Pull up a Chair at the Radio Café

By Beacon Staff

For those of you unfamiliar with the Montana Radio Café at 101.9 FM, I’m sorry. I believe it’s the most unique radio station in the state, not to mention my favorite. I say, thanks, Scott Johnston for giving us the blues. We need them, just like we need the Café’s jazz, bluegrass, folk and global beats. The music flows 24 hours a day with no advertisements, though Johnston takes time to thank his sponsors. The playlist is vast. It’s just as, I believe, radio should be. And Johnston does it all by himself from his front porch in Creston.

Blues, bluegrass and folk are the staples of the Café, though jazz is abundant, along with a variety of tunes from outside of our borders. I’ve never heard a repeat song on the Café. I’m sure they happen from time to time, but in my extensive listening experience, the playlist marches on and never looks back. While established names like Bob Dylan and Muddy Waters frequent the playlist, chances are you haven’t heard of the majority of the artists on the Café. If you’re a music lover, that’s a good thing.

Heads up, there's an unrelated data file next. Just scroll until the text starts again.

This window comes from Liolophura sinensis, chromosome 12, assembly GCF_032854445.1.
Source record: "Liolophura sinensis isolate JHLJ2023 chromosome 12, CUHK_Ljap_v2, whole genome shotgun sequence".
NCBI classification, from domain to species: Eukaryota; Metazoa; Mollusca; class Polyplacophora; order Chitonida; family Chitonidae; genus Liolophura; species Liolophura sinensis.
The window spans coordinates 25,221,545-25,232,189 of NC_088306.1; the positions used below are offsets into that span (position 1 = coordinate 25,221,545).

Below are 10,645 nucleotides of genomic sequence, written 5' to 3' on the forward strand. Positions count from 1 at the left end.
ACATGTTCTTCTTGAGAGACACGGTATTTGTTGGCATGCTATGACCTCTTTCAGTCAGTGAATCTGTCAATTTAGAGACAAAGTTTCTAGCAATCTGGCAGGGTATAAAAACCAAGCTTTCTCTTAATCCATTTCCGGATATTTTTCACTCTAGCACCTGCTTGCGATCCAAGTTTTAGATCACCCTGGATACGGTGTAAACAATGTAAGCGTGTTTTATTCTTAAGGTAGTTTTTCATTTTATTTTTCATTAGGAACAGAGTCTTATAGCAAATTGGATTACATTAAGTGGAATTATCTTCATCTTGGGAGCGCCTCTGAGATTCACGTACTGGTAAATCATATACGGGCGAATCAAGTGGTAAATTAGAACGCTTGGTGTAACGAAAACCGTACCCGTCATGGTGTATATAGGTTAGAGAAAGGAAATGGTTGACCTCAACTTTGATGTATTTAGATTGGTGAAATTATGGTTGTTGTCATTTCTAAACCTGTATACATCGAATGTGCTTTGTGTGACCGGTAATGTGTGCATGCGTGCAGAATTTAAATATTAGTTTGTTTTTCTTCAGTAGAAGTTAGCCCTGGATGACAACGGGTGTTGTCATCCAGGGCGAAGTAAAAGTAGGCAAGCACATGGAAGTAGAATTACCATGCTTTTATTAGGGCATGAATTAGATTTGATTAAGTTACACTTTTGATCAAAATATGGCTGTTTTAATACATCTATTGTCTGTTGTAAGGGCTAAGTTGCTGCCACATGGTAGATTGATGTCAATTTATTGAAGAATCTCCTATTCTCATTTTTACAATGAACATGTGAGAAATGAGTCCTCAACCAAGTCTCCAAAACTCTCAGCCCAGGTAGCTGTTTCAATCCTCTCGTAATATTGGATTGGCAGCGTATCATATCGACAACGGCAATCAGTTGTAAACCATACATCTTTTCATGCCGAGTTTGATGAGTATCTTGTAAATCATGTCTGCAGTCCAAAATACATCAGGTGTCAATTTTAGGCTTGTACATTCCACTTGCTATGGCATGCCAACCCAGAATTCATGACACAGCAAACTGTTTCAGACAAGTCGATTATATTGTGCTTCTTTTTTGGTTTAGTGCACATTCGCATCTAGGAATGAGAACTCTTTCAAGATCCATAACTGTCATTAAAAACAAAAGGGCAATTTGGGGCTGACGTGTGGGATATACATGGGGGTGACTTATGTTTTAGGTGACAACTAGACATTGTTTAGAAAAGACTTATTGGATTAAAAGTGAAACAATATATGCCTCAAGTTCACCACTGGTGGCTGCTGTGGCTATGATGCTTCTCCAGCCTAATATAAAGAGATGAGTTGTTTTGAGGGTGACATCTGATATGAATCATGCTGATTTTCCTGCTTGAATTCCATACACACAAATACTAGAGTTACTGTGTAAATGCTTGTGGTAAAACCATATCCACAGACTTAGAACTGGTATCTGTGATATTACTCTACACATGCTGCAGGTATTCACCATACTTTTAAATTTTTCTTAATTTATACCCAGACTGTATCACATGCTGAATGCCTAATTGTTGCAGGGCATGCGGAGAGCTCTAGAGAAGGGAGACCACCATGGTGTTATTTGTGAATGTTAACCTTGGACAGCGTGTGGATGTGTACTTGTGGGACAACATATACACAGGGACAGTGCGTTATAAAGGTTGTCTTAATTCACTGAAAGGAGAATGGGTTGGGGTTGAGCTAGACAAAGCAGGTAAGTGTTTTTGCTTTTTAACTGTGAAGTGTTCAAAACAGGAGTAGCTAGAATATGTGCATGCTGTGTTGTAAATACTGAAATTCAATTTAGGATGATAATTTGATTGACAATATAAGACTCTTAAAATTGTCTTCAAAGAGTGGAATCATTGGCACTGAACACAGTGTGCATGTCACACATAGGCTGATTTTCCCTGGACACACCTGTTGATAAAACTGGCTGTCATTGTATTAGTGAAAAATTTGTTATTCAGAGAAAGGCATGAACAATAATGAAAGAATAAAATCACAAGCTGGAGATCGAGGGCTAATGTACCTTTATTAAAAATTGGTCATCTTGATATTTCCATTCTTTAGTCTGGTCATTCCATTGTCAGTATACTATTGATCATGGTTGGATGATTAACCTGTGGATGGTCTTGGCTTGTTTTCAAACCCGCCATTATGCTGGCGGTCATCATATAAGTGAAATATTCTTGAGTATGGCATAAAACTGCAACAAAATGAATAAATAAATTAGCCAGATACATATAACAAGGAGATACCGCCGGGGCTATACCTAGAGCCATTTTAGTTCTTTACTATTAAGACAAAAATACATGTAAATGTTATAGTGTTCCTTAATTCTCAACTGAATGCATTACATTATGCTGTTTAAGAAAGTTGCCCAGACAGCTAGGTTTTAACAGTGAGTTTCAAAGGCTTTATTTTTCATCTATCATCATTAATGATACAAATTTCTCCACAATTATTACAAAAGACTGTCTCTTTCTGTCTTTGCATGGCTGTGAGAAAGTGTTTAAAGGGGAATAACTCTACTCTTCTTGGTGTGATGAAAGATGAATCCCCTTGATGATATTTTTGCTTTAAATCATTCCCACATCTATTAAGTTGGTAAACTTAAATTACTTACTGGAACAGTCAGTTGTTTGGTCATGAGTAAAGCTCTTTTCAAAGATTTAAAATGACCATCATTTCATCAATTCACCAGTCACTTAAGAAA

Along with the FM station, the Café has a thorough Web site as well. On the site, you can listen to the extensive song selection while keeping a tally of the playlist. This is especially helpful because Johnston, unlike at other radio stations, never tells you the song or artist. For example, the Web site tells me that the Traveling Wilburys’ “Not Alone Any More” played at 10:48 a.m. this morning, followed by Zap Mama’s song “Mupepe” at 10:52. I can scroll back and listen to the most recent songs. It’s a convenient system.

In an effort to let the music flow as it should, Johnston limits human interference. Occasionally, he gets on the air and thanks his sponsors or tells us about the weather. He always sounds genuine and I appreciate that. He tells us about family members who own businesses in the valley and friends who might be able offer a service I need. It makes me feel good about listening to the radio.

The Café is brought to the Flathead Valley by a low-power radio tower, which provides a sound that’s akin to listening to vinyl: It’s not quite crystal clear like we have come to expect in the digital age, but it’s warm and sounds like it’s actually coming from somewhere. Just as welcoming is Johnston himself. He invites us to stop in at the front porch and say hi. And I say, well, I might just do that.

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